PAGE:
Besides, physical barriers make it sometimes impossible to approach the borderland and conduct an anthropological research. Especially borders of former Soviet Union and new Independencies are very policed, disputed and militarized.


Responses

  1. The fact that you are talking about boundareis rathers then borders contaminates a bit your article, because in fact boundary is not border and border is not boundary. Ethnology dealt from its first days with boundaries and found the most striking theory which still influences people in the “rite des passage” observation of Gellner. Other is Frederick Barth, who discovered in the Swat Valley in Pakistan a rather instrinsic practice in making of the boundary between “I” and “you” visible through ethnic markers, in fact a border is irrelevant for this discussion, but a boundary is.

    As for borders I was really surprised by the autobiography of Stefan Zweig (Die Welt von Gestern, The yesterdays universe) in which he claims that the introduction of passports after World War I. was a new phenomenon in which he first became aware, that after the introduction of passports he was crossing borders on his way to the Atlantic Coast. He travelled this way before WW I. quite often, but never was aware of borders then.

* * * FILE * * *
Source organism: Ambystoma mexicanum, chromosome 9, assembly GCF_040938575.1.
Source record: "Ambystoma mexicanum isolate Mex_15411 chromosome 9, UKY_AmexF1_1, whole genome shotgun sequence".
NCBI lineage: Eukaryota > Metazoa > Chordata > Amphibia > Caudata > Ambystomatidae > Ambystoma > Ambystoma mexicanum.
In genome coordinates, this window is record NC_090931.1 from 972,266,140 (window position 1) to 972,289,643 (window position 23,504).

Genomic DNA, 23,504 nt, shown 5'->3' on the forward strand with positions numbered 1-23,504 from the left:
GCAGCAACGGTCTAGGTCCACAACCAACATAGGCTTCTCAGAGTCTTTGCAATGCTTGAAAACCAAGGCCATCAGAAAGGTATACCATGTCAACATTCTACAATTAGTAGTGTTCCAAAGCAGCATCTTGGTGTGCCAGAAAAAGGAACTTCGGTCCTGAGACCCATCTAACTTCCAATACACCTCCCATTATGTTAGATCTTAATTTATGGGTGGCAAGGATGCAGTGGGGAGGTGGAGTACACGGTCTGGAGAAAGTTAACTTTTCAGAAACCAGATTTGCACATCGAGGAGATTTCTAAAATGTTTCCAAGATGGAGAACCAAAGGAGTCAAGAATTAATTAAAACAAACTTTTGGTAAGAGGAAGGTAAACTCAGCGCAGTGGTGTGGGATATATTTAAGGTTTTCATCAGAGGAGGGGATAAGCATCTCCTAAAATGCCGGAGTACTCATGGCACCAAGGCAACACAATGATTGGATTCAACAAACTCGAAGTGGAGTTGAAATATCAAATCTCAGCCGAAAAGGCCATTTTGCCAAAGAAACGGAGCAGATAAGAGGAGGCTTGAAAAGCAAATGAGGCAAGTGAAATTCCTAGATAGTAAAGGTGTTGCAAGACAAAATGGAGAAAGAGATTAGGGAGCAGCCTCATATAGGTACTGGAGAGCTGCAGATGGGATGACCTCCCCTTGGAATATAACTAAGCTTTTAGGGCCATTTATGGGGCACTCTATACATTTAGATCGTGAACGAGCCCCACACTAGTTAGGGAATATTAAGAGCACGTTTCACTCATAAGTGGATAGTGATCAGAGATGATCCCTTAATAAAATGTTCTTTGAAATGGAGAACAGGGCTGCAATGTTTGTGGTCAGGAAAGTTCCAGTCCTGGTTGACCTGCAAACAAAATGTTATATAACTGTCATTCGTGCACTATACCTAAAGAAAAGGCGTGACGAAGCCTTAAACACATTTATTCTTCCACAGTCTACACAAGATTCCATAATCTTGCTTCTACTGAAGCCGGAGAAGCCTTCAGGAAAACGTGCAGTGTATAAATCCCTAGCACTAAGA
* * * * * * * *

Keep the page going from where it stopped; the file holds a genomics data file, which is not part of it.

The most striking thing is, that we consider borders as something naturally bound on nations and states, but in fact it is a quite new concept bound of the results of war (or by preventing it limes, Chinese Wall etc.)

    May be a site http://flaschenpost.blogger.de/ is interesting for you, rather new but with some posts on the border concepts in the European languages.

    All the best

    olimdevona

  2. upps! sorry for correction, but “rite de passage” is Van Gennep not Gellner: Van Gennep, Arnold: Les rites de Passage. Etude Systématique des Rites. Paris 1909.

  3. Dear Olim Devona,

    thank you so much for your comment.
    You are absolutely right about the difference between the terms boundary and border. I am preparing another post about terminology, and research I did on how we and others name this phenomenon.

    Thank you for the link, it is very useful and very interesting. It is a great idea that you share the knowledge on German and French (speaking) works about borders and boundaries.

    coming soon, I will try to make a contribution on terminology…

    regards